[OpenID] My 2 Cents to the OpenID foundation

Brian Kissel bkissel at janrain.com
Wed Apr 8 20:32:49 UTC 2009

JAL is passing credit card information to partner websites via OpenID with NRI's implementation of Nat's Trusted Data Exchange (TX) extension which is now being refined for the Commerce Exchange (CX) spec.

Nat, are there "PCI" requirements in Japan and how are they being addressed by JAL and other retailers in Japan?


Brian Kissel
Cell: 503.866.4424
Fax: 503.296.5502

-----Original Message-----
From: general-bounces at openid.net [mailto:general-bounces at openid.net] On Behalf Of John Bradley
Sent: Wednesday, April 08, 2009 12:30 PM
To: Peter Williams
Cc: general at openid.net
Subject: Re: [OpenID] My 2 Cents to the OpenID foundation


I am not implying that openID cannot be used to access those PCI compliant sites.

I am only speculating that moving a visa number between sites with AX will need more that what AX 1.0 currently has to make the PCI auditors
happy.   The case of authenticating a user to a PCI site is a separate

Simply using HMAC-SHA256 associations will not solve all of the issues with conveying that sort of information across the Web.

John Bradley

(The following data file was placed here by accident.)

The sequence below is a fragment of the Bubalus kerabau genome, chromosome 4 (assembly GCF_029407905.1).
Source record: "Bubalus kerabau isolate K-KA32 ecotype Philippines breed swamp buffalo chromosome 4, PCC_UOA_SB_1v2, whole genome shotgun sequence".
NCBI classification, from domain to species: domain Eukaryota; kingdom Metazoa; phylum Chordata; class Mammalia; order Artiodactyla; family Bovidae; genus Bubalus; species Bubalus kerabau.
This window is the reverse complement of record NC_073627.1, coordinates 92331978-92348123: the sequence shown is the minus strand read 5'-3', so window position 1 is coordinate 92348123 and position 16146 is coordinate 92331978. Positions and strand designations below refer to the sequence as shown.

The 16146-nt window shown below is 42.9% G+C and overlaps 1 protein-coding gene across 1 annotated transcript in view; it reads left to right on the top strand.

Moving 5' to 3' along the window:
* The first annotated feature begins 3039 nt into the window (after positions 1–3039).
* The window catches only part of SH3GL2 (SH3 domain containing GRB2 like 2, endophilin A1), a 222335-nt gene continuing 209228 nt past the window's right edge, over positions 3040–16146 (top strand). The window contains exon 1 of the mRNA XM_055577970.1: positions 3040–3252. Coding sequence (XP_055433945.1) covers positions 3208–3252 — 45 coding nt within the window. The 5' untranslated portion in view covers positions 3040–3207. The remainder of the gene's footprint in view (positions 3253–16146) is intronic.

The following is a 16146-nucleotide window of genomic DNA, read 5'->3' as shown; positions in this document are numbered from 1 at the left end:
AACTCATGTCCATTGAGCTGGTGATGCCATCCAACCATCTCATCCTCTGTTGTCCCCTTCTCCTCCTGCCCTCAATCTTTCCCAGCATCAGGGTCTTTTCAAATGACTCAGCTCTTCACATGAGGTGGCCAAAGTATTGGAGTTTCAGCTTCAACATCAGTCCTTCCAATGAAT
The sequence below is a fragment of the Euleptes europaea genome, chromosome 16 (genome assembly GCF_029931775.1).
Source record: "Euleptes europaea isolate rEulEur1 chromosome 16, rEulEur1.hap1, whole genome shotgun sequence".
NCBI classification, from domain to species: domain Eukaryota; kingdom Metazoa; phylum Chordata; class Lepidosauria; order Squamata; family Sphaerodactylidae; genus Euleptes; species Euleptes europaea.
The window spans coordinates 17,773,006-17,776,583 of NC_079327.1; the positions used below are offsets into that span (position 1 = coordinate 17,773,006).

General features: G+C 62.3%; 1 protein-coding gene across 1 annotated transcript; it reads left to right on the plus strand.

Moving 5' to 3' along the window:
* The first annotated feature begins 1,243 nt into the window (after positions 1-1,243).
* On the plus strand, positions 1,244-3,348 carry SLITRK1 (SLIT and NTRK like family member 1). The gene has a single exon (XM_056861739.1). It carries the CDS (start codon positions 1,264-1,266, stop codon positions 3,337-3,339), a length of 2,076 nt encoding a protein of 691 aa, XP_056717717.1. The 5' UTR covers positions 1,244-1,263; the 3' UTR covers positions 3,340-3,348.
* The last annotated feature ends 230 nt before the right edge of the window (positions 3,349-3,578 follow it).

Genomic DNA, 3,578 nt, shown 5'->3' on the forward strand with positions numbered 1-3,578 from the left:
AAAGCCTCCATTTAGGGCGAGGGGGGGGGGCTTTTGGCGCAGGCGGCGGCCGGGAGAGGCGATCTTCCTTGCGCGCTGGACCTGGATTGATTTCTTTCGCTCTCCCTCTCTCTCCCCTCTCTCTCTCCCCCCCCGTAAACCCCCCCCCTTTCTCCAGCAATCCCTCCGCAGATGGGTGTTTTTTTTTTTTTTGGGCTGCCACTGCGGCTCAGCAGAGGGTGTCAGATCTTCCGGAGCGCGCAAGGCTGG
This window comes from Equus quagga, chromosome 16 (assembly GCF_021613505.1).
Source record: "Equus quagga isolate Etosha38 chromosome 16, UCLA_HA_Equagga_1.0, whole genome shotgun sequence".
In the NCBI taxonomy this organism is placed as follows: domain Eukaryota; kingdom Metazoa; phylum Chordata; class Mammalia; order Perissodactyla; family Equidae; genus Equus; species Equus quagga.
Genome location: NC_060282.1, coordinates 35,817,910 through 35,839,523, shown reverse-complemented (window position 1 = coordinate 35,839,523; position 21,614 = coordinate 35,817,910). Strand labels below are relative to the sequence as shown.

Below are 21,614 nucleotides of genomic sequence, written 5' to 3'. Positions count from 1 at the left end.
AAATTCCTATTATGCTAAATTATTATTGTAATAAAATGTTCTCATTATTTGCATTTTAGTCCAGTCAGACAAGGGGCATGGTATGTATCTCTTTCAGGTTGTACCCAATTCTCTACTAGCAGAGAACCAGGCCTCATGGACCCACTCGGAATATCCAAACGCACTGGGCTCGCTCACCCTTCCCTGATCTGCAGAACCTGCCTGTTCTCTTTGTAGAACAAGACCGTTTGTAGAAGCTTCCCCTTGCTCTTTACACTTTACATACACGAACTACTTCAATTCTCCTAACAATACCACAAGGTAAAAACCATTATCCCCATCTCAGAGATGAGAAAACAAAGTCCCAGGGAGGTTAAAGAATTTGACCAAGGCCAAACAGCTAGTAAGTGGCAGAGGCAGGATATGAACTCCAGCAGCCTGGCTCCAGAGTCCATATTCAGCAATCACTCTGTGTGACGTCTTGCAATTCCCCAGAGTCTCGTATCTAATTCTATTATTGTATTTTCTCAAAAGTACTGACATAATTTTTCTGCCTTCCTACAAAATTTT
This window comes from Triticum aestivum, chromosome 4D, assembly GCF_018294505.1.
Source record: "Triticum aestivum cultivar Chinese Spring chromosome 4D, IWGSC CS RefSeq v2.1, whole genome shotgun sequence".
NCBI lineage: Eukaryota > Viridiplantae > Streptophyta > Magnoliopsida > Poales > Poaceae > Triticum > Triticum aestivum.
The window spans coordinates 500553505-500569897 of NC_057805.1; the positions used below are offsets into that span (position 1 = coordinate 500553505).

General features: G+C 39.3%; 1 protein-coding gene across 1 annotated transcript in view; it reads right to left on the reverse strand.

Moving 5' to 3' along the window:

On 8-Apr-09, at 12:11 PM, Peter Williams wrote:

> So, this is the crux of our openid adoption issue.
> So we manage a network of hundreds of websites operating offsite, many
> of which take credit card data. All fall under the PCI umbrella
> logically, but many do not -  actually. Some billion dollar order
> payment gateways play games with the PCI rules and act as an merchant
> aggregator (thus ensuring that the PCI rules only apply to the gateway
> hub, not to the spokes). The PCI and transaction acquiring world can
> actually deal with those _disclosed_ risks, requiring only that https
> is used between the remote site/spoke and the auditable hub (think RP
> and auditable OP). that is: https from browser to RP storing sensitive
> data: https from RP to  OP converying application instructions for
> said data; and then OP talks to VISANet through various switches.
> But to the use case! either openid can or cannot be used to access
> those n00 sites, which either store sensitive data or are messaging
> proxies to an "OP" (which then stores the sensitive information
> remotely).
> If openid cannot be trusted for this function (to pay a $1 bill by
> visa at those n00 sites), there are only 2 choices:
> 1.       The same site ALSO offers websso by other protocol suites
> (i.e. SAML2)
> 2.       The RP site retains its local identity management process.
> AS it standard today, we do both 1 and 2, somewhat undermining openid.
> We are getting into a conundrum. RPs must delegate all sensitive
> attribute management/processing to OPs, but openid does not have
> suitable design to work with RPs doing anything sensitive.
> Or as sun used to put it: openid is ONLY for that which doesn't matter
> to you if you were to lose it, tomorrow. And that includes access to
> any site where you have to  pay a subscription (by CC).
> One thing openID needs to do is remember its use case.
> Is expanding openID to cover financial and other high value
> transactions the correct thing to do if it raises overall complexity
> of implementation.
> Once openID starts requiring XML DSIG and SAML token parsing, I
> think it becomes a different animal.

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